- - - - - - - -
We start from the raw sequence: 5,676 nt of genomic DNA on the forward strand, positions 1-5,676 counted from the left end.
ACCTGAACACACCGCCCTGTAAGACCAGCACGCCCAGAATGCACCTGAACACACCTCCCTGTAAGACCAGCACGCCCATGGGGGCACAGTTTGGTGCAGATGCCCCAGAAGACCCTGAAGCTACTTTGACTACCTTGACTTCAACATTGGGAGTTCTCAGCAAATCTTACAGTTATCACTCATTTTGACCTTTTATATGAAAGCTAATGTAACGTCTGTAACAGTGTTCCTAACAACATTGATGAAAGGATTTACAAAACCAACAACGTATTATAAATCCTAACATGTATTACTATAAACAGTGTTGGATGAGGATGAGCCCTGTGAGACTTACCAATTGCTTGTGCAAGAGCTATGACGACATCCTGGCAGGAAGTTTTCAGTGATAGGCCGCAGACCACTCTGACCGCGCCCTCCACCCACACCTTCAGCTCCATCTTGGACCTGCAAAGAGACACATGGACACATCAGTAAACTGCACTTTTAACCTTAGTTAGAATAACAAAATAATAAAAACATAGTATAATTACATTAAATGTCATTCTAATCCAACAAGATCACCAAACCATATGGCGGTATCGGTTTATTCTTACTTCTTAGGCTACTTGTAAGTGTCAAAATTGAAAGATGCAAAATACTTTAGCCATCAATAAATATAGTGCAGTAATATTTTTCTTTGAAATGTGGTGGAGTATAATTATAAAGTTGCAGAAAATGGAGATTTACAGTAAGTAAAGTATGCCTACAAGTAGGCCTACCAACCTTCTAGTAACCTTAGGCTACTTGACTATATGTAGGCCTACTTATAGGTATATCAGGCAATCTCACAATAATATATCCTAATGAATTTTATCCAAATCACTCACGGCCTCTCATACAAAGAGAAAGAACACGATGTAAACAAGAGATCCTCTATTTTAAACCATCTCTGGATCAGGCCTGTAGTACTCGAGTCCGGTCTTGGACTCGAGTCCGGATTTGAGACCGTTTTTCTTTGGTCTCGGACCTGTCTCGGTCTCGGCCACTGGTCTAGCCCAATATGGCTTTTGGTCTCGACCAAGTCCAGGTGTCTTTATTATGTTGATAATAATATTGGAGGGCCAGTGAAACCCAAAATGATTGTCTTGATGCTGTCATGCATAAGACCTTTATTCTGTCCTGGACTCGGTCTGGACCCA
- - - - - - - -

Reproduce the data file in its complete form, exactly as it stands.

We start from the raw sequence: 5,676 nt of genomic DNA on the forward strand, positions 1-5,676 counted from the left end.
ACCTGAACACACCGCCCTGTAAGACCAGCACGCCCAGAATGCACCTGAACACACCTCCCTGTAAGACCAGCACGCCCATGGGGGCACAGTTTGGTGCAGATGCCCCAGAAGACCCTGAAGCTACTTTGACTACCTTGACTTCAACATTGGGAGTTCTCAGCAAATCTTACAGTTATCACTCATTTTGACCTTTTATATGAAAGCTAATGTAACGTCTGTAACAGTGTTCCTAACAACATTGATGAAAGGATTTACAAAACCAACAACGTATTATAAATCCTAACATGTATTACTATAAACAGTGTTGGATGAGGATGAGCCCTGTGAGACTTACCAATTGCTTGTGCAAGAGCTATGACGACATCCTGGCAGGAAGTTTTCAGTGATAGGCCGCAGACCACTCTGACCGCGCCCTCCACCCACACCTTCAGCTCCATCTTGGACCTGCAAAGAGACACATGGACACATCAGTAAACTGCACTTTTAACCTTAGTTAGAATAACAAAATAATAAAAACATAGTATAATTACATTAAATGTCATTCTAATCCAACAAGATCACCAAACCATATGGCGGTATCGGTTTATTCTTACTTCTTAGGCTACTTGTAAGTGTCAAAATTGAAAGATGCAAAATACTTTAGCCATCAATAAATATAGTGCAGTAATATTTTTCTTTGAAATGTGGTGGAGTATAATTATAAAGTTGCAGAAAATGGAGATTTACAGTAAGTAAAGTATGCCTACAAGTAGGCCTACCAACCTTCTAGTAACCTTAGGCTACTTGACTATATGTAGGCCTACTTATAGGTATATCAGGCAATCTCACAATAATATATCCTAATGAATTTTATCCAAATCACTCACGGCCTCTCATACAAAGAGAAAGAACACGATGTAAACAAGAGATCCTCTATTTTAAACCATCTCTGGATCAGGCCTGTAGTACTCGAGTCCGGTCTTGGACTCGAGTCCGGATTTGAGACCGTTTTTCTTTGGTCTCGGACCTGTCTCGGTCTCGGCCACTGGTCTAGCCCAATATGGCTTTTGGTCTCGACCAAGTCCAGGTGTCTTTATTATGTTGATAATAATATTGGAGGGCCAGTGAAACCCAAAATGATTGTCTTGATGCTGTCATGCATAAGACCTTTATTCTGTCCTGGACTCGGTCTGGACCCA